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Weekly Overview: Guardian Newspaper Reveals Labour Abuse in Irish Fishing Industry

Lucy Towers
10 November 2015, at 12:00am

ANALYSIS - Over the last week, the Guardian newspaper named and shamed an Irish fishing trawler after a year-long investigation documented labour abuse and illegal migrant workers on board the vessel.

The Guardian report found that illegal migrant workers from Asia and Africa were being used as cheap labour on prawn and whitefish trawlers operating out of Irish ports.

Many of the migrant fishermen reported labour abuses such as extreme sleep deprivation, no proper days of rest, no freedom to leave the vessel unless given permission to go on land by their skipper and being paid less than half the Irish minimum wage that would apply if they were legally employed.

Following the release of the report, the Irish Government decided to establish an inter-departmental taskforce to examine the labour abuse issues.

Speaking after the first meeting last week, Irish Minister for Agriculture, Food and the Marine, Simon Coveney, stated: “It is essential firstly to establish a full understanding of the complex issues involved and the meeting today has allowed all the State Authorities to share information on their individual remit and experiences. I want to see a joined up State response. Where appropriate we need to take robust and proportionate immediate actions. We also need to develop any medium term changes to the regulatory and enforcement frameworks of the State.”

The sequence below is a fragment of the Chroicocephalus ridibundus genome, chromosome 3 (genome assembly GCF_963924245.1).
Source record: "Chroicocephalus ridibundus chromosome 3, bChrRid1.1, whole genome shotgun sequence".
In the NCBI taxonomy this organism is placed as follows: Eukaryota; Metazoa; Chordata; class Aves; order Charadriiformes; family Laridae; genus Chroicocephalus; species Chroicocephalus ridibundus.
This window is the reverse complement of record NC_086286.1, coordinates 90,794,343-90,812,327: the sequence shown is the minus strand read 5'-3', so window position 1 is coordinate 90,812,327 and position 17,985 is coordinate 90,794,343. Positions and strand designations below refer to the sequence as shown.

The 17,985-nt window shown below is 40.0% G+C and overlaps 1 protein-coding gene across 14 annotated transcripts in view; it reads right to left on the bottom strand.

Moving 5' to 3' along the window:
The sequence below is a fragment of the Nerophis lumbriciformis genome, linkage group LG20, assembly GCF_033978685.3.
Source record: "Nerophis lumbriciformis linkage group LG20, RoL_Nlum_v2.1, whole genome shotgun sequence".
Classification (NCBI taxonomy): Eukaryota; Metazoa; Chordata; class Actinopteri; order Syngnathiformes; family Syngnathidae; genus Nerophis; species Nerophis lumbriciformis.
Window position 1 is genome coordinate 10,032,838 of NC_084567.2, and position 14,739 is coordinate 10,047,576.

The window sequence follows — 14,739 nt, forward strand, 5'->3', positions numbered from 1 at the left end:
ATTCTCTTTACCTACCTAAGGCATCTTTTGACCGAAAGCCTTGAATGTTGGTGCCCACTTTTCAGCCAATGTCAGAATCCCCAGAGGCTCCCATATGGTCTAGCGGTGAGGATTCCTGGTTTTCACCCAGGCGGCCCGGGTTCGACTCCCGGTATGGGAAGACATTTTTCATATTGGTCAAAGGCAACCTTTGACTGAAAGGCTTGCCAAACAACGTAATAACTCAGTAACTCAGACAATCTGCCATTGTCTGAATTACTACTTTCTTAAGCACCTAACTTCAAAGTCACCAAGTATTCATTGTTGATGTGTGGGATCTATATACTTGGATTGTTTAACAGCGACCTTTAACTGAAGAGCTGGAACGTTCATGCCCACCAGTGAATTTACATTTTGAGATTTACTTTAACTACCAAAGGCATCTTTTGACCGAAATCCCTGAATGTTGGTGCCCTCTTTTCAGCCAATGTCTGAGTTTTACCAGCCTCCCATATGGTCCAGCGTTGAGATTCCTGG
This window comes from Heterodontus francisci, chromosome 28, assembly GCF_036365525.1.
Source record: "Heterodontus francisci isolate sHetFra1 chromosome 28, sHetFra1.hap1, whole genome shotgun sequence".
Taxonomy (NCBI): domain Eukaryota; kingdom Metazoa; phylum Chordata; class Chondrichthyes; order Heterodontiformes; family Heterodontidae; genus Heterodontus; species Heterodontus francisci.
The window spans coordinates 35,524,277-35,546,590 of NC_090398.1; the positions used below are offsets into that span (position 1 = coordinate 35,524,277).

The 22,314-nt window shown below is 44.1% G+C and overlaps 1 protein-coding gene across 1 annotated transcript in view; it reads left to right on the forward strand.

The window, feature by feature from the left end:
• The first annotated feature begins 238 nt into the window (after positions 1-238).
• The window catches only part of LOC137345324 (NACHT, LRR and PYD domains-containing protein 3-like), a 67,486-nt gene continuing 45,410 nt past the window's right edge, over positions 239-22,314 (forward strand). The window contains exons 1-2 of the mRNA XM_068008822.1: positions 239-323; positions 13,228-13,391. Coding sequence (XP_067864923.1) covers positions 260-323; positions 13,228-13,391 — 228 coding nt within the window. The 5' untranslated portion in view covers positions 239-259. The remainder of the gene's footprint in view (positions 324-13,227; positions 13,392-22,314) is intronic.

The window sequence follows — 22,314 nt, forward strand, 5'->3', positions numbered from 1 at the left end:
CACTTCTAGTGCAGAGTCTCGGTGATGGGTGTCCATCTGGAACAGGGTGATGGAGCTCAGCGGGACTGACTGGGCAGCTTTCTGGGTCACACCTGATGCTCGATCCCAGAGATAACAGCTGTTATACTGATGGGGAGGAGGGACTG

In more positive news this week, China's Liancheng Overseas Fishery has become the first longline fishery in China to receive Marine Stewardship Council (MSC) certification.

Similarly, Canada's Gulf Nova Scotia Herring Federation and its member associations also became the first gillnet fishery to be awarded the certification.

In other news, researchers from Norway have discovered a specific gene that plays a very important role in determining whether a salmon returns to spawn as a large or small salmon. 

“We have found a single gene that explains a huge 39 per cent of variation in age at maturity in salmon, and thus also in size,” explains Sigbjørn Lien, professor from the Norwegian University of Life Sciences.